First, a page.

Sea attack on teen a puzzle
AUSTRALIA’S golden girl Betty Cuthbert, who set the nation alight with her astounding feats at the Melbourne Olympics, lost the race she could never win on Sunday night, dying after a 48- year battle with multiple sclerosis.
Cuthbert burst into the national consciousness as a modest 18year- old at the 1956 games, when she won every sprint gold medal available to women – the 100m, the 200m and the 4x100m relay.
Injury would rob her of the chance to defend her titles at the 1960 Rome games but she returned at Tokyo in 1964 to win her fourth gold medal, this time in the 400m. Cuthbert remains the only athlete in history to win Olympic gold in the 100m, 200m and 400m events.
She was the first Australian inducted into the International Association of Athletics Federations Hall of Fame when it was founded in 2012, alongside legends such as Jesse Owens and Carl Lewis.
Yesterday, friends, family and admirers remembered the 79year- old as a modest but committed athlete who fought hard on the track and even harder off it.
Australian Olympic Committee president John Coates paid tribute to Cuthbert, saying Australia had lost a sporting legend.
“Betty was the golden girl of the track and a national heroine,” Mr Coates said. “It’s very sad to lose such a great champion.”
Cathy Freeman, the only other Australian to have won 400m Olympic gold, said it was “a very sad day”.
“Betty is an inspiration and her story will continue to inspire Australian athletes for generations to come,” Freeman said. “I’m so happy I got to meet such a tremendous and gracious role model, and Olympic champion.”
Elizabeth Alyse Cuthbert was born, feet first, in Merrylands in 1938 – seconds before her younger twin Marie. As a child she would run up and down the rows in the family’s nursery. At age eight, running barefoot, she would beat boys and girls alike in races at Ermington Public School.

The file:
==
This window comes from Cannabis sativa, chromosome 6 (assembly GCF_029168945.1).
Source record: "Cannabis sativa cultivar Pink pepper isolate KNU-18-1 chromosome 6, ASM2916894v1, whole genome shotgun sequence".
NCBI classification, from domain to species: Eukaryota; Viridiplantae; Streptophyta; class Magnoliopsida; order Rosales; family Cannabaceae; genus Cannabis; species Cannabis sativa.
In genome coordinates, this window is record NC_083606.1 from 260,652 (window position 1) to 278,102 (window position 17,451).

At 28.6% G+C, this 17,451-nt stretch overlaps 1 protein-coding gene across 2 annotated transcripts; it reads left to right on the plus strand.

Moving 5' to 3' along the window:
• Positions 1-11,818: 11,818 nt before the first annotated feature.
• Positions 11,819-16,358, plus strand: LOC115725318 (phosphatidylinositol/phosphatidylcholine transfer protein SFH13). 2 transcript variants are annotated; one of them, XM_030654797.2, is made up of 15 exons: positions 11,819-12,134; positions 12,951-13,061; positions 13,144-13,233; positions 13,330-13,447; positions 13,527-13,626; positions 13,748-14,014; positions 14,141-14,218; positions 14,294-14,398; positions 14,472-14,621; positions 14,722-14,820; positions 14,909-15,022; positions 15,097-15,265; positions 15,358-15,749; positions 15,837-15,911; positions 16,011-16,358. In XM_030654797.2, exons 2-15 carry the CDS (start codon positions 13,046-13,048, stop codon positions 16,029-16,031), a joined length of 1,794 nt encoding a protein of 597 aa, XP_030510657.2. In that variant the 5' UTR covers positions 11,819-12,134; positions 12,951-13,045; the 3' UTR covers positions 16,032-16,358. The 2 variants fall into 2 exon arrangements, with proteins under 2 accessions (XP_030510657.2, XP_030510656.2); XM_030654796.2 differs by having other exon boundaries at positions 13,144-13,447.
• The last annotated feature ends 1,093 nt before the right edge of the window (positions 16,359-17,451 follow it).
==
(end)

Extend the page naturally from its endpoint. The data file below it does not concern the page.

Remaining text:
She was noticed by a teacher, who encouraged her to run competitively, setting her on an early path to a NSW championship.
While harbouring a killer instinct as an athlete, Cuthbert remained modest. She rated her chances of selection in the 1956 Australian team so poorly that she bought tickets to attend the Melbourne Games as a spectator.
In 1969 she discovered she had multiple sclerosis.
She would battle the condition for the rest of her life. Gold medal Melbourne Olympic Games — 1956 Gold medal Melbourne Olympic Games — 1956 Gold medal Melbourne Olympic Games — 1956 Gold medal medal Tokyo Olympic Olympic Games — — 1964 1964 BETTY WAS THE GOLDEN GIRL OF THE TRACK AND A NATIONAL HEROINE ... A GREAT CHAMPION SEA lice, stingrays and jellyfish larvae are all suspected of attacking Melbourne teenager Sam Kanizay who emerged from a beach swim with both legs bleeding profusely. Trying to solve the gruesome mystery, Sam’s father Jarrod Kanizay took meat in a net into the water and recorded footage showing dozens of critters feeding on the chunks. Jeff Weir, executive director of the Dolphin Research Institute says the critters in the video are likely sea lice. But parasite expert Dr Thomas Cribb from the University of Queensland said: “It’s not a parasite I’ve ever come across.” UP to 160 residents evacuated from a high- rise unit block in Sydney’s south face at least another night out of home after a crane collapsed onto the side of their building. Authorities have begun investigating what caused the Sunday morning incident at Wolli Creek as engineers help to dismantle the crane, which smashed into a top- floor penthouse apartment of the multi- storey building, crushing the balcony. It comes as a construction union calls for a halt to the use of cantilever cranes until independent engineers’ reports can prove they have been put together correctly. THE death of a refugee on Manus Island has sparked calls for Australian authorities to intervene after what advocates have described as a preventable tragedy. The man’s death is being investigated by PNG authorities. The man is understood to have taken his own life before he was due to move from detention into the Papua New Guinean community. “More deaths are likely unless the Australian Government acts immediately to bring these people, on both Manus Island and Nauru, to safety in Australia,” Dr David Berger of Doctors for Refugees said yesterday.
AOC PRESIDENT JOHN COATES